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Baby Proofing Basics

Kitchen

The kitchen is a very busy place in any home. To a curious crawler, the kitchen can seem like a fascinating playground. Cabinet and drawer locks should be first on your list of baby-proofing items to buy. There are several different types in stores; do your research and choose the one that best fits your cabinets and drawers. Some require hardware and tools to install. It may be a good idea to leave one cabinet unlocked that is safe for a baby to explore. Store plastic containers in this cabinet, as well as a few pots and pans and wooden or plastic serving spoons. While you are working in the kitchen, your baby will enjoy exploring the cabinet and will be distracted from the cabinets that are locked. All knives, kitchen cleaning products and foods should be stored either up high or behind a locked cabinet or drawer. Also available are stove knob covers and oven locks. If necessary, refrigerator and pantry locks are also popular choices. Garbage cans should be kept behind a locked cabinet or pantry door or should be covered. All appliances with electrical cords should be stored up high with the cords unreachable or behind a locked cabinet door.

Playroom

Have a safe play space for mobile babies to explore. This space can be a bedroom, a designated playroom, or even a sectioned-off place in your living room. All unused outlets should be covered with plastic outlet covers, available anywhere baby products are sold. Any heavy furniture, including dressers and televisions can be attached to the floor or wall with anchors. Remove all debris from the floor regularly. Small toys and other objects can quickly become choking hazards in the hands of a toddler. Be sure that all toys available to your baby are age-appropriate. Anything with small pieces meant for an older child should be kept away from your baby's designated play space.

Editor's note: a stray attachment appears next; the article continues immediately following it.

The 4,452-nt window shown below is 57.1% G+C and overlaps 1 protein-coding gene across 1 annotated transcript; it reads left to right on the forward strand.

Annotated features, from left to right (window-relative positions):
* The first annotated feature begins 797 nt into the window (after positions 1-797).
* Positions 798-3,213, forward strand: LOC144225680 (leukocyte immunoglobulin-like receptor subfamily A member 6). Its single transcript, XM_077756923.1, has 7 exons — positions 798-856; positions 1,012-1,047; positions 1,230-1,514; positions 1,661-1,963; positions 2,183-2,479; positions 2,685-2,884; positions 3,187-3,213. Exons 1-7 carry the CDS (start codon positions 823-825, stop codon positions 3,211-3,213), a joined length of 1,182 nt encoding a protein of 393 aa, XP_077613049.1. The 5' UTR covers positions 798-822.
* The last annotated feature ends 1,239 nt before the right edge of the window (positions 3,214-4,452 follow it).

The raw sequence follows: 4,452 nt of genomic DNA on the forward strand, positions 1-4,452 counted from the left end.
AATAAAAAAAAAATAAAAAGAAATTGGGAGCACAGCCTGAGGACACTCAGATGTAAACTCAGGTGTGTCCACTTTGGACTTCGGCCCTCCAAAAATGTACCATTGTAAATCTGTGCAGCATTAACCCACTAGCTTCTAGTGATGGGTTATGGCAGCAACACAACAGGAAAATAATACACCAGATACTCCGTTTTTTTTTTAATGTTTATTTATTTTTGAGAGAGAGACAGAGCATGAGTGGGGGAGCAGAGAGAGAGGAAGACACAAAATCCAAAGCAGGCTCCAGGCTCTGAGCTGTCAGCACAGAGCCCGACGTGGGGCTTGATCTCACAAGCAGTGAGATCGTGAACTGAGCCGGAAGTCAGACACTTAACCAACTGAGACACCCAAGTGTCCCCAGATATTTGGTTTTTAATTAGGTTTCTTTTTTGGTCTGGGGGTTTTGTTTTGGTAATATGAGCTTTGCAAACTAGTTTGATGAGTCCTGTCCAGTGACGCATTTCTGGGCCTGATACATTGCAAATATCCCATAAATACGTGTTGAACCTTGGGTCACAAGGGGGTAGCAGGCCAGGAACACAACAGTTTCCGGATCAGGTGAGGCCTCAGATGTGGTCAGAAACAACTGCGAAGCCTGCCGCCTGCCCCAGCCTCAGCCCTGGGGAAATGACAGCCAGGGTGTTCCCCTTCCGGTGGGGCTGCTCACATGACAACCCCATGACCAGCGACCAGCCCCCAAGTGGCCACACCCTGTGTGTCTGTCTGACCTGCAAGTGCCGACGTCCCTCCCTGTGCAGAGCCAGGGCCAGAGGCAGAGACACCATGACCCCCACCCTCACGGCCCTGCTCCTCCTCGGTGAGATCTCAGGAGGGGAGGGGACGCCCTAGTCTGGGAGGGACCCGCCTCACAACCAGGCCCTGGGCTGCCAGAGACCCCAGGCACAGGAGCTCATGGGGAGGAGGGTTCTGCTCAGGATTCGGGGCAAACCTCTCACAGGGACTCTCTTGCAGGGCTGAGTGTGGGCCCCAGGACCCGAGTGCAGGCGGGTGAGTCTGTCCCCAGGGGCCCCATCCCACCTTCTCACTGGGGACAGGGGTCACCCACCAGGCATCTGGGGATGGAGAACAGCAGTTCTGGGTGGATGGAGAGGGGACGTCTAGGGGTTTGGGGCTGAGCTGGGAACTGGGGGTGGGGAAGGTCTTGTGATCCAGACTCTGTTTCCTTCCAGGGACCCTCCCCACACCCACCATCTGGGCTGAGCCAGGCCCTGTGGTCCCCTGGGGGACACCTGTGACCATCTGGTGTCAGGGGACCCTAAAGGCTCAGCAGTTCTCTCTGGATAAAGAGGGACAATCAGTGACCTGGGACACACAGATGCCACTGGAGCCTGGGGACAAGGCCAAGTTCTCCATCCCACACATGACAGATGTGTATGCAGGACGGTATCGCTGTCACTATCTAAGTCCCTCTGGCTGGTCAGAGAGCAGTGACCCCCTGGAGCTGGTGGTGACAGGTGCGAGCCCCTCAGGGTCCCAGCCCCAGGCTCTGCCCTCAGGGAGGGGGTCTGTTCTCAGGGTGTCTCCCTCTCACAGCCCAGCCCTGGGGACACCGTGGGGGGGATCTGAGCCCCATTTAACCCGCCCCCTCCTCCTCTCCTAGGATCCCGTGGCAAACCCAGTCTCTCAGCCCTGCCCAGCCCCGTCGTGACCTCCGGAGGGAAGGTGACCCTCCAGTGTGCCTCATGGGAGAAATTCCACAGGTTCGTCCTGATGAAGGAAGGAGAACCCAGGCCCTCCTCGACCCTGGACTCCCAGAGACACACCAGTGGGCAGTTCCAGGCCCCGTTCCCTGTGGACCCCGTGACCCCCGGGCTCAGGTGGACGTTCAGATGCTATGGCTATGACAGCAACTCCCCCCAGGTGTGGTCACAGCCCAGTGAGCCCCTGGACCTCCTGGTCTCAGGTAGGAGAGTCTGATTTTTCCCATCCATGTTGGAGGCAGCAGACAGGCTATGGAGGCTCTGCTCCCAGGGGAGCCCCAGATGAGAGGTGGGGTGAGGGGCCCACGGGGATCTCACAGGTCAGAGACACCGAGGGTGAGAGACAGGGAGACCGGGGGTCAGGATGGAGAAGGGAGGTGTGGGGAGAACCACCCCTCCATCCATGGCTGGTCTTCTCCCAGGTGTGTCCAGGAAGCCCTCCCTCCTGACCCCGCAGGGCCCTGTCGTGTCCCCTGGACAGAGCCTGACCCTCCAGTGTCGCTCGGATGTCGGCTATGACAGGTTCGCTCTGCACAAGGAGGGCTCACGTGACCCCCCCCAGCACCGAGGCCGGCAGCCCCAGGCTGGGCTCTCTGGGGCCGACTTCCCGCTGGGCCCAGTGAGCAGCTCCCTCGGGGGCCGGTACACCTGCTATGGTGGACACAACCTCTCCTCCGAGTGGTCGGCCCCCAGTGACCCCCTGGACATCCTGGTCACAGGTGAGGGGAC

Helpful Tips

Crawl through your house on your knees to notice hazards that you may not have noticed otherwise. Fix these hazards as you find them. Remind older children that small objects are to be kept away from babies and toddlers. Test child locks monthly to be sure they are in good working order. Shorten cords on window blinds. These can easily wind around a child's neck and present a strangulation hazard. Blinds should be pulled to their highest position when children are present in the room. The inner cords of these blinds can become strangulation hazards as well. Replace outlet covers immediately after unplugging appliances such as vacuum cleaners.

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